If there’s any doubt that Charlie Plummer is going to be a big star someday, then watching the then-16-year-old actor in LEAN ON PETE, the latest film from 45 Years director Andrew Haigh, should confirm that this kid can, indeed, act. He also made a strong impression in Ridley Scott’s All the Money in the World, which was Plummer’s first major studio film.
In the new film from Haigh, the acclaimed British filmmaker who made 45 Years and Weekend, Charlie plays Charley Thompson, a young man who gets a job working for a cranky horse trainer, played by Steve Buscemi, while also bonding with his racehorse named Lean on Pete. A few events lead to Charley running off with the horse, finding himself alone and struggling to survive in the world without having any money or way to make a living.
Lean on Pete also stars Chloë Sevigny as a jockey who befriends Charley and Steve Zahn as a homeless guy Charley encounters who isn’t quite as friendly.
The Tracking Board sat down with Haigh and Plummer a few weeks back, the interview starting with Haigh before being joined a couple minutes in by Plummer.
What was your proclivity towards horseracing and horses that got you started on this, because it is so different from your previous two films?
Andrew Haigh: I suppose I didn’t have anything to do with horses, horseracing even. I wasn’t even really a horseracing fan or anything like that, so that wasn’t so much what drew me to the story. It was just more about Charley and what he was going through, and what he needed from life, and the heartbreaking nature of that story. The stuff about horses was interesting to me as part of that story but not the motivating factor to make the story.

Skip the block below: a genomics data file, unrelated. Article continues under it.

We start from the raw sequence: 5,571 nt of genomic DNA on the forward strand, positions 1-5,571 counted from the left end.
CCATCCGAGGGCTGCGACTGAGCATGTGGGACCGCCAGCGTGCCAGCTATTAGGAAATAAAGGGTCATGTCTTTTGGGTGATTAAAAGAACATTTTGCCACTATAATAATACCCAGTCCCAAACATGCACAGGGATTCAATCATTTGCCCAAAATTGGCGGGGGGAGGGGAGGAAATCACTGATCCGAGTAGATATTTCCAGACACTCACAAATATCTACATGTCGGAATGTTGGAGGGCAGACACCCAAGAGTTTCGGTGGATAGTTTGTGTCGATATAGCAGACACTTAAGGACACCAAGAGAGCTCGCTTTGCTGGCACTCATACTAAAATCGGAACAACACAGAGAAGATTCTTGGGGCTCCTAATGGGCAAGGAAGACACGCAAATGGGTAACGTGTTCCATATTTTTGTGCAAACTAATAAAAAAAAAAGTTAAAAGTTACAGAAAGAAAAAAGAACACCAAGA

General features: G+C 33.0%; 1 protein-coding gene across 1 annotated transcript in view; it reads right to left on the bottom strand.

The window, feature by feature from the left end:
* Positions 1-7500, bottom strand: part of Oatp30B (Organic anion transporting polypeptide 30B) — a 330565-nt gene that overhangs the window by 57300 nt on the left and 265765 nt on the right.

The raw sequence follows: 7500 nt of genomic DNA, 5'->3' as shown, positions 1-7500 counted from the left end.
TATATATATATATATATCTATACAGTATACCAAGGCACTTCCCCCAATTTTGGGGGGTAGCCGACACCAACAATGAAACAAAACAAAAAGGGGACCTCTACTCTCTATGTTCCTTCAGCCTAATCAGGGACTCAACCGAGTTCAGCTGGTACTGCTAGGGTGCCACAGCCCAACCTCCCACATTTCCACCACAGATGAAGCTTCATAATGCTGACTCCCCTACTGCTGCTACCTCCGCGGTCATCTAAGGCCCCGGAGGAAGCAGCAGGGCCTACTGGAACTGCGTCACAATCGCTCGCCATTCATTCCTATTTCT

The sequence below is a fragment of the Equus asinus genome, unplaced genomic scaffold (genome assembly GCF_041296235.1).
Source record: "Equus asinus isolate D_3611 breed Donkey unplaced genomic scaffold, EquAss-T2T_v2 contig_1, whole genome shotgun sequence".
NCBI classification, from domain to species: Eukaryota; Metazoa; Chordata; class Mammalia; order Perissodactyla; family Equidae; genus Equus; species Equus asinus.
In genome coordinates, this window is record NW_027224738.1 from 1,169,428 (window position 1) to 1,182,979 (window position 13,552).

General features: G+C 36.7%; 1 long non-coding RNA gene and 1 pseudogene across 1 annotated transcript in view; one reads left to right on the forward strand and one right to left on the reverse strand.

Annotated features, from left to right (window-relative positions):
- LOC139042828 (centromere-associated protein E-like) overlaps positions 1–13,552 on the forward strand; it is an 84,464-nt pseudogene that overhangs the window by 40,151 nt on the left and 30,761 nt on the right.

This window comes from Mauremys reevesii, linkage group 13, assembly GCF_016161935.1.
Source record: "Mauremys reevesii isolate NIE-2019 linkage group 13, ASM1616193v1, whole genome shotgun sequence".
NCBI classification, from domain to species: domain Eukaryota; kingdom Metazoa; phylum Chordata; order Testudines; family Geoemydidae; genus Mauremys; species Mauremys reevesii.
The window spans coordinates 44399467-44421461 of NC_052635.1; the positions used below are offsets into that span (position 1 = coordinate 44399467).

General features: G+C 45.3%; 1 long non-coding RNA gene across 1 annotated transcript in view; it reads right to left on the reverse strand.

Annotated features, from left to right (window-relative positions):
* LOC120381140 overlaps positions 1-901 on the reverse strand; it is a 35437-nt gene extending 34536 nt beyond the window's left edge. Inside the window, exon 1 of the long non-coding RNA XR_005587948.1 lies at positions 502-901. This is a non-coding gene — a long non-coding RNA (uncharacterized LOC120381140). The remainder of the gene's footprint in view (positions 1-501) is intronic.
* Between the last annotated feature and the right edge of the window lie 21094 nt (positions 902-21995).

This is adapted from a book, so how did you get your hands on that book?
My partner actually gave it to me, and I fell in love with it the minute I read it. This is like six years ago, so it was just after Weekend had come out. I read the book then and got the rights pretty soon after I first read it. For me, it’s always a gut-level thing. I read a lot of things, looking to see if it’s something I can make, and most things, even it was a novel, I’m like, “Nah, doesn’t make sense to me,” but this just did. It really just kind of hit me.
As you’re writing it, are you thinking about what kind of budget you might need to make it or where you can shoot it? Is that kind of stuff going through your head, or do you just focus on the writing and not worry about that stuff?
Yeah, I focus on the writing. I’ve written scripts in the past that I haven’t made either, and it’s like I try not to think about a.) who I’m going to cast and b.) I don’t even think about whether it’s even possible to make. I’ll write it first—concentrate on that—and then put my writing side away and put my director’s hat on, and then see if someone wants to pay for it.
What was your process for finding the actor to play Charley? Was there a pretty big search before you found Charlie Plummer?
I was really nervous about it. The film wouldn’t work at all if the actor’s not good, and not only that, I knew the type of performance that I wanted it to have, subtle, kind of sensitive, not giving everything away, like making you as an audience member work a little bit to try and understand what this kid is feeling. I knew that I wanted it to feel slightly objective, more than subjective, as a movie. You need a certain type of actor to be able to do that, so I saw lots of tapes and met a bunch of kids, but Charlie was just, to me, was just the perfect choice. When the casting director and I saw his tape, we were like, “This is it. This is him.” There’s just something different about the way he approaches the material and approaches scenes that makes me as a director interested, like drawing me in to try and understand him. That, to me, is the kind of performances I like, rather than someone that gives me everything.
You can tell a performance like that just from him reading a couple scenes or do you still have to meet him and talk to him?